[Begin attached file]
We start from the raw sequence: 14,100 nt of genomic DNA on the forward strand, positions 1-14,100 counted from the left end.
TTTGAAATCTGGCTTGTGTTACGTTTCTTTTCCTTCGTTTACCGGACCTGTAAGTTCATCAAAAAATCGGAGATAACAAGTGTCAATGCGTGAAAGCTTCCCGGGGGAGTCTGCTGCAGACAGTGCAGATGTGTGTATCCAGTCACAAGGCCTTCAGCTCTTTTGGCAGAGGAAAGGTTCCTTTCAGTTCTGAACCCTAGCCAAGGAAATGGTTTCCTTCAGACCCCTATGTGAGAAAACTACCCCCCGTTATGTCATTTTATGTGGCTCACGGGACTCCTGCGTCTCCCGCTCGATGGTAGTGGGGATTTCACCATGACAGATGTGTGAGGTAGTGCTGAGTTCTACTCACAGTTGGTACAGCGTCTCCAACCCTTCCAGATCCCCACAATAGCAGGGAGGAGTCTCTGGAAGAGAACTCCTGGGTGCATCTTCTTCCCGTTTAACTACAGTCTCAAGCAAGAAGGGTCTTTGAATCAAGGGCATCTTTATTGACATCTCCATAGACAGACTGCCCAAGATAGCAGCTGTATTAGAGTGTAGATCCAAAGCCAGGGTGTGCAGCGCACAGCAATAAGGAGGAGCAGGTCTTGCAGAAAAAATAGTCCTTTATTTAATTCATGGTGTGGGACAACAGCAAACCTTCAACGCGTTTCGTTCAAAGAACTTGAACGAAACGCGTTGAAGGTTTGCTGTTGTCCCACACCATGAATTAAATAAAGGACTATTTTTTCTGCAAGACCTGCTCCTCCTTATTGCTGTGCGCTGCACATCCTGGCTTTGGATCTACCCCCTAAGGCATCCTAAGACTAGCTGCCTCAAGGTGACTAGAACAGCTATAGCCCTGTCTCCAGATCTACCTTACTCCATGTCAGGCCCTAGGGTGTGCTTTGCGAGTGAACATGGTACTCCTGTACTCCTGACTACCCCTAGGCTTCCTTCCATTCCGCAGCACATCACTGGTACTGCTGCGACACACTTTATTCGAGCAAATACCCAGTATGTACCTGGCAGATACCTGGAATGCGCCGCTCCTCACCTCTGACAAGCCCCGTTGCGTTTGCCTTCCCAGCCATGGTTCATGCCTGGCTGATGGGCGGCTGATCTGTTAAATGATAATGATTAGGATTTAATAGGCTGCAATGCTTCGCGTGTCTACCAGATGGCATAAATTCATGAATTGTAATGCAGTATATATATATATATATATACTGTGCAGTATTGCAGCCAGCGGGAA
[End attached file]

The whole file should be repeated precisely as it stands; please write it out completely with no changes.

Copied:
We start from the raw sequence: 14,100 nt of genomic DNA on the forward strand, positions 1-14,100 counted from the left end.
TTTGAAATCTGGCTTGTGTTACGTTTCTTTTCCTTCGTTTACCGGACCTGTAAGTTCATCAAAAAATCGGAGATAACAAGTGTCAATGCGTGAAAGCTTCCCGGGGGAGTCTGCTGCAGACAGTGCAGATGTGTGTATCCAGTCACAAGGCCTTCAGCTCTTTTGGCAGAGGAAAGGTTCCTTTCAGTTCTGAACCCTAGCCAAGGAAATGGTTTCCTTCAGACCCCTATGTGAGAAAACTACCCCCCGTTATGTCATTTTATGTGGCTCACGGGACTCCTGCGTCTCCCGCTCGATGGTAGTGGGGATTTCACCATGACAGATGTGTGAGGTAGTGCTGAGTTCTACTCACAGTTGGTACAGCGTCTCCAACCCTTCCAGATCCCCACAATAGCAGGGAGGAGTCTCTGGAAGAGAACTCCTGGGTGCATCTTCTTCCCGTTTAACTACAGTCTCAAGCAAGAAGGGTCTTTGAATCAAGGGCATCTTTATTGACATCTCCATAGACAGACTGCCCAAGATAGCAGCTGTATTAGAGTGTAGATCCAAAGCCAGGGTGTGCAGCGCACAGCAATAAGGAGGAGCAGGTCTTGCAGAAAAAATAGTCCTTTATTTAATTCATGGTGTGGGACAACAGCAAACCTTCAACGCGTTTCGTTCAAAGAACTTGAACGAAACGCGTTGAAGGTTTGCTGTTGTCCCACACCATGAATTAAATAAAGGACTATTTTTTCTGCAAGACCTGCTCCTCCTTATTGCTGTGCGCTGCACATCCTGGCTTTGGATCTACCCCCTAAGGCATCCTAAGACTAGCTGCCTCAAGGTGACTAGAACAGCTATAGCCCTGTCTCCAGATCTACCTTACTCCATGTCAGGCCCTAGGGTGTGCTTTGCGAGTGAACATGGTACTCCTGTACTCCTGACTACCCCTAGGCTTCCTTCCATTCCGCAGCACATCACTGGTACTGCTGCGACACACTTTATTCGAGCAAATACCCAGTATGTACCTGGCAGATACCTGGAATGCGCCGCTCCTCACCTCTGACAAGCCCCGTTGCGTTTGCCTTCCCAGCCATGGTTCATGCCTGGCTGATGGGCGGCTGATCTGTTAAATGATAATGATTAGGATTTAATAGGCTGCAATGCTTCGCGTGTCTACCAGATGGCATAAATTCATGAATTGTAATGCAGTATATATATATATATATATACTGTGCAGTATTGCAGCCAGCGGGAA